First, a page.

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Men Want Commitment as Much as Women: Study
By Amy Norton NEW YORK (Reuters Health) - New research suggests that not only are men not afraid of commitment, but they may want it just as much as women do.

In what researchers say contradicts the evolutionary idea that women naturally seek a single, long-term mate while men prefer to play to the field, the study found that both sexes typically want a lasting, monogamous relationship.

Investigators found that nearly all the college men and women they studied said they eventually wanted to "settle down" with a monogamous partner, ideally in the next 5 years. Moreover, there were no significant differences in the number of partners men and women wanted over a lifetime.

This stands in contrast with the so-called sexual strategies theory, which holds that men generally seek more short-term sex partners than women do. This is, in part, because at the fundamental level, men need to invest far less time in the parenting effort--in contrast to women, who go through pregnancy, labor and nursing. In evolutionary terms, it makes sense for men to seek out many more partners than women do.

But this latest study suggests that while "one-night stands" have probably occurred throughout human history, they may not have had much effect on the evolution of mating strategies for men or women, the authors note.

"Our data suggest that men and women seek to date for a while and then ideally would like to find a long-term mate," study co-author Lynn C. Miller told Reuters Health.

She and her colleagues at the University of Southern California in Los Angeles report the findings in the March issue of Psychological Science.

According to the researchers, their findings differ from some past research because of the study methods they used. They point to one study, in particular, that found that on average, men wanted 16 sexual partners over the next 30 years, while women wanted four. The problem, Miller and her colleagues explain, is that using averages can distort the true study results. For instance, if just a small minority of men wanted dozens of partners, this could skew the "average" for men overall.

In this study, the investigators asked 266 undergraduates how many sex partners they would ideally like to have over the short- and long-term. Similar to past research, they found that men wanted significantly more short- and long-term partners than women did, on average. But a closer look showed the "average" was not typical.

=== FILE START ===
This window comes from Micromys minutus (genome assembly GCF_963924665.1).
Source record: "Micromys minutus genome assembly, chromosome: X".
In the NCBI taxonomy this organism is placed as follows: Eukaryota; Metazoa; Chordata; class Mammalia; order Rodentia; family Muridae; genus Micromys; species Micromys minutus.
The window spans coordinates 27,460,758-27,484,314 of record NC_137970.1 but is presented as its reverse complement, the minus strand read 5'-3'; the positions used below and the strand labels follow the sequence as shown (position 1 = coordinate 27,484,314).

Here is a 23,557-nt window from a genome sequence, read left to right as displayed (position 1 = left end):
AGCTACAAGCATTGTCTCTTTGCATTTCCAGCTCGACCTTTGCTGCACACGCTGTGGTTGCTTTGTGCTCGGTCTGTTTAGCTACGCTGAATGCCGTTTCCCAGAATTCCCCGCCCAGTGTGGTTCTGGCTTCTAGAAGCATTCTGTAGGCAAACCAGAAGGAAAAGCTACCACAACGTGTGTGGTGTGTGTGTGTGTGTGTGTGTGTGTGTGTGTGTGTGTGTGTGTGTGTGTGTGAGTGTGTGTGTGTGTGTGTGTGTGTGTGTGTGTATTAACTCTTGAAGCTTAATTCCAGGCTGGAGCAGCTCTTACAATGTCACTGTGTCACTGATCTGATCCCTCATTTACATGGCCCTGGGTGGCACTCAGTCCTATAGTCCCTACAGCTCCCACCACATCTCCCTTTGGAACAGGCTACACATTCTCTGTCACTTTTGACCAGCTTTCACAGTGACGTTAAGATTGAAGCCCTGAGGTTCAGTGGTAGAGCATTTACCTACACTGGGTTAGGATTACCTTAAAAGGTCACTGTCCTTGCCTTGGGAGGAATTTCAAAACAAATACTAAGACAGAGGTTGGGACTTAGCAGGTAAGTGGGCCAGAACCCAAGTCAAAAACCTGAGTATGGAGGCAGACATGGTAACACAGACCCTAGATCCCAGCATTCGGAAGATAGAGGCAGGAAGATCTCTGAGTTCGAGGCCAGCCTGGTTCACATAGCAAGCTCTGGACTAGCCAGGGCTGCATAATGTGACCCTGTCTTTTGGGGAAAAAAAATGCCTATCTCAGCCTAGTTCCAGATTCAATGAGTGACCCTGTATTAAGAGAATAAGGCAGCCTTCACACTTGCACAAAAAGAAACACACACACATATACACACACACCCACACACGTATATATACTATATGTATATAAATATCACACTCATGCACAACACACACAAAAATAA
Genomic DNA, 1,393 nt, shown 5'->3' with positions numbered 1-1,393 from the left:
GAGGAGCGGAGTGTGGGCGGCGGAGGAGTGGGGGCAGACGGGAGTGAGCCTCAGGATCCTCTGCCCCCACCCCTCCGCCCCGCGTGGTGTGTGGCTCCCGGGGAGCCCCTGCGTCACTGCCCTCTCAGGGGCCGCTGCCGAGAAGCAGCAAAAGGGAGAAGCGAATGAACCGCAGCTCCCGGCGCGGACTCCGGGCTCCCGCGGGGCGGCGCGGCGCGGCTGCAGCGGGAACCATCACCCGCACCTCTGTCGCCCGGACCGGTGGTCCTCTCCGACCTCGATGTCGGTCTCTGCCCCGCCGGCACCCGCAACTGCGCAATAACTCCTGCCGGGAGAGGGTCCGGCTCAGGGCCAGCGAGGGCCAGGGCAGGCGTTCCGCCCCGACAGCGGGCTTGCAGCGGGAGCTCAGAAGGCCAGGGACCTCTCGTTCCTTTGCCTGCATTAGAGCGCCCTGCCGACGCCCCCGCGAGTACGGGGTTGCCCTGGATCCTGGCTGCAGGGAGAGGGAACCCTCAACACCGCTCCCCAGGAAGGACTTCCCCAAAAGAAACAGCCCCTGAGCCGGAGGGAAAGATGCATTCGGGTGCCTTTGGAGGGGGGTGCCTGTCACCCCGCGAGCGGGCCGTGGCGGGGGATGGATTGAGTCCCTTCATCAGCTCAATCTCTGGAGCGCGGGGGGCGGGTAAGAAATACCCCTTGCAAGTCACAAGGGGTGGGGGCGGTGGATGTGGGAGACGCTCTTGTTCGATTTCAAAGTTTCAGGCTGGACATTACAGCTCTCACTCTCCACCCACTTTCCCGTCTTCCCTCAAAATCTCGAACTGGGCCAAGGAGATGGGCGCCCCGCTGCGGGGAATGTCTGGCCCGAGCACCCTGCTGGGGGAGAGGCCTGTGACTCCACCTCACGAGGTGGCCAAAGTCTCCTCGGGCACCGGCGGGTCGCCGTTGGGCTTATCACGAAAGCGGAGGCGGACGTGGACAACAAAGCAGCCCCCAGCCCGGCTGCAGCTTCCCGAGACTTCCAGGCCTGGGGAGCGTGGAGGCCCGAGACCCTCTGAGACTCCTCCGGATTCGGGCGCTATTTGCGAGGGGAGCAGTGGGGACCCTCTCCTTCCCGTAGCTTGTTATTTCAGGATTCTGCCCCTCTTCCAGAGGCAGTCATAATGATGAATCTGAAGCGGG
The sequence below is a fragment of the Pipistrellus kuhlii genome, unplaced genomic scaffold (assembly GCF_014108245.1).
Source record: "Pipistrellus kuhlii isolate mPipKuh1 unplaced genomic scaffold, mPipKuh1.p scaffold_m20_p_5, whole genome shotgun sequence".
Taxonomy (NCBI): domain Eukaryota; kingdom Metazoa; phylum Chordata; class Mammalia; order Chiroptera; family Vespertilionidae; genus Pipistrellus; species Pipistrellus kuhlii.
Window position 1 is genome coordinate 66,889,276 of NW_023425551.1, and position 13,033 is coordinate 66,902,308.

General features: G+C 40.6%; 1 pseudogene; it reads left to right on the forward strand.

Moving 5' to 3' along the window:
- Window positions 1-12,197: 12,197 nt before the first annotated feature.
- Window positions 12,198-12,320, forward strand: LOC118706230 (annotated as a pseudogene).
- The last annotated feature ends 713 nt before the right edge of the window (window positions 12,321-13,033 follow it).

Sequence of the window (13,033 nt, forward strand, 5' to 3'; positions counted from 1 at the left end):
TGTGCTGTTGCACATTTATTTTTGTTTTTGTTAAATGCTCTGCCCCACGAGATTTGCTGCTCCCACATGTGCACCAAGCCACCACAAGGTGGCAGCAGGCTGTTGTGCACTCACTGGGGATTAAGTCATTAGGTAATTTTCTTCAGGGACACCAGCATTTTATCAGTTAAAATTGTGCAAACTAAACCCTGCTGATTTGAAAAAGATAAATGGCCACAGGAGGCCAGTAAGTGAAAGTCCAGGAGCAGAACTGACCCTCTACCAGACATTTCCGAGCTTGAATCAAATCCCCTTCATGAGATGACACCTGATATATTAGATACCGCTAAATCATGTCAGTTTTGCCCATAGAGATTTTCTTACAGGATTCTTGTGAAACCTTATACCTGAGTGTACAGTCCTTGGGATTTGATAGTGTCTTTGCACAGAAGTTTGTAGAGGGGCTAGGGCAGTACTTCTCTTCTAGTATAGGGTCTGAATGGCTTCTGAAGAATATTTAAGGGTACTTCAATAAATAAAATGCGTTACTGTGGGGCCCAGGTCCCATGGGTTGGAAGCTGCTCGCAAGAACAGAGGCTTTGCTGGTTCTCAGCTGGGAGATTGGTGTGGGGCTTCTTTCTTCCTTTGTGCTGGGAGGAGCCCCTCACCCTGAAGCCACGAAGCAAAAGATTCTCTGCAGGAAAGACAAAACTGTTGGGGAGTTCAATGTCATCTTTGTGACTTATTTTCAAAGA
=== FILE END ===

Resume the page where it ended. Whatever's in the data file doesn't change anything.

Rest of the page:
For example, men wanted an average of about 10 partners over their lives. However, three quarters of them actually reported a lower number. Similarly, women wanted an average of about four partners, but 70% wanted fewer than that. In fact, both men and women commonly said they wanted one partner over the next 30 years.

In a second group of 346 college students, about 99% of both men and women said they wanted to have a committed relationship at some point--typically in the next 5 years. And although men tended to want more sex partners than women did before settling down, the difference was not significant, the report indicates.

These findings, Miller said, suggest that "men and women are more similar than different."

This, the researchers note, stands in contrast to the sexual strategies theory that men, for any given time period, will desire more partners than women do.

Instead, Miller said, "there was a widespread desire for both men and women to find that special mate--perhaps a 'soul mate'--with whom to spend a large portion of one's life."

Hormones in Semen Shown to Make Women Feel Good

LONDON (Reuters) - Hormones in semen may help to ease female depression because women whose partners don't use condoms are less likely to feel down. Scientists at the State University of New York suspect the mood-altering hormones are absorbed through the vagina and make women feel good but they stressed that their results are not an excuse for unprotected sex.

"I want to make it clear that we are not advocating that people abstain from using condoms," Gordon Gallup, who led the study, told New Scientist magazine on Wednesday.  "Clearly an unwanted pregnancy or a sexually transmitted disease would more than offset any advantageous psychological effects of semen," he added.

The researchers assessed the moods of 300 female students using a standard questionnaire. A score of more than 17 was considered moderately depressed. Women whose partners never used condoms scored about eight on the test while those who never had sex without condoms scored 11.3. Women who weren't having sex at all scored about 13.5. Depression in the students who sometimes or never used condoms was more severe the longer they went without sex.

The scientists said they looked at other factors, such as the use of oral contraceptives, frequency of sex and personality type, but found that none could account for the findings. The magazine said the results are not a complete surprise because scientists know that semen contains several mood-altering hormones including testosterone.

"Some of these have been detected in a woman's blood within hours of exposure to semen," the magazine said. The scientists suspect semen will have the same effect on women regardless of how they are exposed to it.